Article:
Multiple state resources exist to help organizations discover, apply for and manage SBIR grants. These resources will help you overcome a few obstacles that are commonly encountered during the preparation and application process:
- Start the preparation process early. Deadlines can come up quickly, even if they seem far away. Be sure to start your project with ample time to get everything done. Typically a three month lead time is a good minimum recommendation, but this may vary.
- Research and sign up for all potential federal and state registrations. DUNS and SAM registration at the federal level are standard. Depending on the funding you’re going for, there may be additional federal registrations to get, state registrations to get, and/or partnerships you need to pursue.
- Develop a commercialization strategy. This is an explanation of how your technology or innovation will enter the market and add value to the economy.
- Assemble a team with both technical and business expertise. Grant makers want to be very confident in the effectiveness of the money they’re granting. Having a diverse team of people who can successfully navigate the challenges of technical innovation and scaling that tech—as well as business health and growth—will be critical.
- Understand how to develop the required budget. You can search for templates or hire an expert. Either way, be prepared to develop a budget specifically for the project. This budget format is a little different from any typical business budget, so develop this early and have it ready when you apply.
- Translate an innovative solution into a compelling work plan. Explain how the rubber will meet the road. Map out the entire process and leave nothing to the imagination. Explain how you’ll accomplish your goals—and the goals of the grant makers—with clarity and confidence.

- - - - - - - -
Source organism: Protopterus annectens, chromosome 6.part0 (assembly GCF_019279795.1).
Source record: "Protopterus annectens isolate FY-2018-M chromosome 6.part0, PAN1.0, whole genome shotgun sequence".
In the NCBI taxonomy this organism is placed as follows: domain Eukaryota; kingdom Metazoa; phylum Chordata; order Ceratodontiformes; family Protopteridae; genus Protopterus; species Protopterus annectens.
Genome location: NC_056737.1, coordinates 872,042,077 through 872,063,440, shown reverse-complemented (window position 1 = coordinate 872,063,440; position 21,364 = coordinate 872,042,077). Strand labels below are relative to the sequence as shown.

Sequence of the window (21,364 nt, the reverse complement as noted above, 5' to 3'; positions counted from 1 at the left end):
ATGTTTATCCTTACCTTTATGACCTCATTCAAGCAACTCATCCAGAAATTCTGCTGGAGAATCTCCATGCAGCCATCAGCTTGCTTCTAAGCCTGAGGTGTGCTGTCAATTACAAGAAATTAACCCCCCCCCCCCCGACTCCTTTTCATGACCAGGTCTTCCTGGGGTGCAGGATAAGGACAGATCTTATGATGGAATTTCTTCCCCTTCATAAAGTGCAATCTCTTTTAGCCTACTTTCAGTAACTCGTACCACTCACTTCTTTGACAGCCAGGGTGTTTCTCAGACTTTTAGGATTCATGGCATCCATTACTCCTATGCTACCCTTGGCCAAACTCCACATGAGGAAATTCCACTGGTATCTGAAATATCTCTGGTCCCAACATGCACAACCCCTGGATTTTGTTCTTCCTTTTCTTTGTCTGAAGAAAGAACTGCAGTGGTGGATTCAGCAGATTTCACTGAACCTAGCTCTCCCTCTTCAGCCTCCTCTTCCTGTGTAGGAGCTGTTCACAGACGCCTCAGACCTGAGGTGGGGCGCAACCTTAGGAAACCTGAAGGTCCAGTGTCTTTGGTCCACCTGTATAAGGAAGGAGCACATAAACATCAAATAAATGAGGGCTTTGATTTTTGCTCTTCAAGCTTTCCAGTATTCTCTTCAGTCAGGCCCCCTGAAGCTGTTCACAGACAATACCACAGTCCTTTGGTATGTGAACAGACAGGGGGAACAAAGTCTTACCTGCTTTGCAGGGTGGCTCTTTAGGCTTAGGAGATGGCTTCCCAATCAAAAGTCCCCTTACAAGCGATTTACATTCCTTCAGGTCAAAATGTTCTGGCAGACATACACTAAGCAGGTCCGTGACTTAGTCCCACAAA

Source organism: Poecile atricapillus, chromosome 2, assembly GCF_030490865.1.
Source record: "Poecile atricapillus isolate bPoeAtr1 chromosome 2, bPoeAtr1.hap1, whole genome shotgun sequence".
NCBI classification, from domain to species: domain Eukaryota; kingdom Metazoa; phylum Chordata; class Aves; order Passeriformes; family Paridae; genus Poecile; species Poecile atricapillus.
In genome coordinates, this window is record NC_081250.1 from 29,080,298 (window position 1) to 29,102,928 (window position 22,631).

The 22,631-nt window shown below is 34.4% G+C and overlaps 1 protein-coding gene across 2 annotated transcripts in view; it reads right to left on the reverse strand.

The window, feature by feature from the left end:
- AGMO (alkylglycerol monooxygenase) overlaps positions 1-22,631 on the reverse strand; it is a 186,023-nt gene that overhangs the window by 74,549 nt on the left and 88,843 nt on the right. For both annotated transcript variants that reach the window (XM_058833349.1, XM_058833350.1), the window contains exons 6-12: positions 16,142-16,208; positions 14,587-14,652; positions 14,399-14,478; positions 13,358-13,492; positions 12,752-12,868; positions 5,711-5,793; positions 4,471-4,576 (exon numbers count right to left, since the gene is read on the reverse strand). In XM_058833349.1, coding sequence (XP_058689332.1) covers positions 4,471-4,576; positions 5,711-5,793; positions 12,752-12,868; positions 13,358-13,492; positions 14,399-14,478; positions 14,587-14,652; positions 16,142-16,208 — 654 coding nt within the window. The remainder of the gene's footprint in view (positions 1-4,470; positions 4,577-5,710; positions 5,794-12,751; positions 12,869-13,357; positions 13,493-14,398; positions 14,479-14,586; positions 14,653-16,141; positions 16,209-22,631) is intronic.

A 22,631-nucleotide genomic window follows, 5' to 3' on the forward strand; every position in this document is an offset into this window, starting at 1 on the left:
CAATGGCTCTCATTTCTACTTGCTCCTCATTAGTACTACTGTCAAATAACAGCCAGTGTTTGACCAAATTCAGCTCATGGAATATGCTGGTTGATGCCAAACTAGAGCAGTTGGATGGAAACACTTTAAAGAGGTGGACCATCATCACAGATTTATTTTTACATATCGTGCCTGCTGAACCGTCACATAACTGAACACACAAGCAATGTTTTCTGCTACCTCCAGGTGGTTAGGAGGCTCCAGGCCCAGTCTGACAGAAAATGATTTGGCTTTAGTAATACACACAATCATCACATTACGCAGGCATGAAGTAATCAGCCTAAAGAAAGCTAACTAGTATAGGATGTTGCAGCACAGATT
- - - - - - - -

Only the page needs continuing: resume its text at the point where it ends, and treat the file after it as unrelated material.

Now we’ll dive deeper into a few of the state level programs that can be of assistance along the way…
Phase 0 Programs
Phase 0 is the pre-proposal stage. As of 2020, 23 states have this program. These programs provide support through pre-approved funds that can be used to reimburse expenses incurred by small businesses during the preparation of a federal Phase I SBIR/STTR proposal. Organizations providing this type of assistance include:
- Small Business Development Centers (SBDC)
- Departments of Economic Development
- Procurement Technical Assistance Centers (PTAC)
The organization(s) you approach should be determined by the type of assistance you need. For example, SBDCs can review your business plan and/or SBIR proposal, while a University might provide technical assistance.
Small Business Administration (SBA)
The Small Business Administration (SBA) designates and supports a nationwide network of Small Business Development Centers (SBDCs) and Small Business Technology Development Centers (SBTDC). SBDCs are one of the nation’s largest small business assistance programs, and are run by the federal government. Lead centers take the responsibility of subcontracting with specific service providers to provide no‐cost technical assistance and low‐cost training to small businesses within their regions. There are 63 lead SBDCs covering every state and region of the country. They are typically located within universities, community colleges, or longstanding economic development agencies. Advisors at the SBDCs and SBTDCs provide entrepreneurs and small business owners a variety of business and technology consulting, training services, and workshops including business plan development, manufacturing assistance, financial packaging and lending assistance, and pre-venture planning.
Procurement Technical Assistance Centers (PTAC)
PTACs offer seminars, classes and workshops on topics such as introduction to government contracting, small business certifications, and navigating the GSA’s System for Award Management (SAM). Procurement Technical Assistance Centers are designed to assist those businesses that want to work with the federal government and are capable of participating in the government marketplace. Services and benefits include free hands-on assistance with completing the registration for the System for Award Management, more commonly known as SAM, assistance with understanding a solicitation and its requirements, and help with analyzing certification opportunities for your business. Your local PTAC will also work with you to determine the most appropriate NAICS codes and descriptors to use in looking for bid opportunities for your firm, and can help determine if a specific certification option is right for you.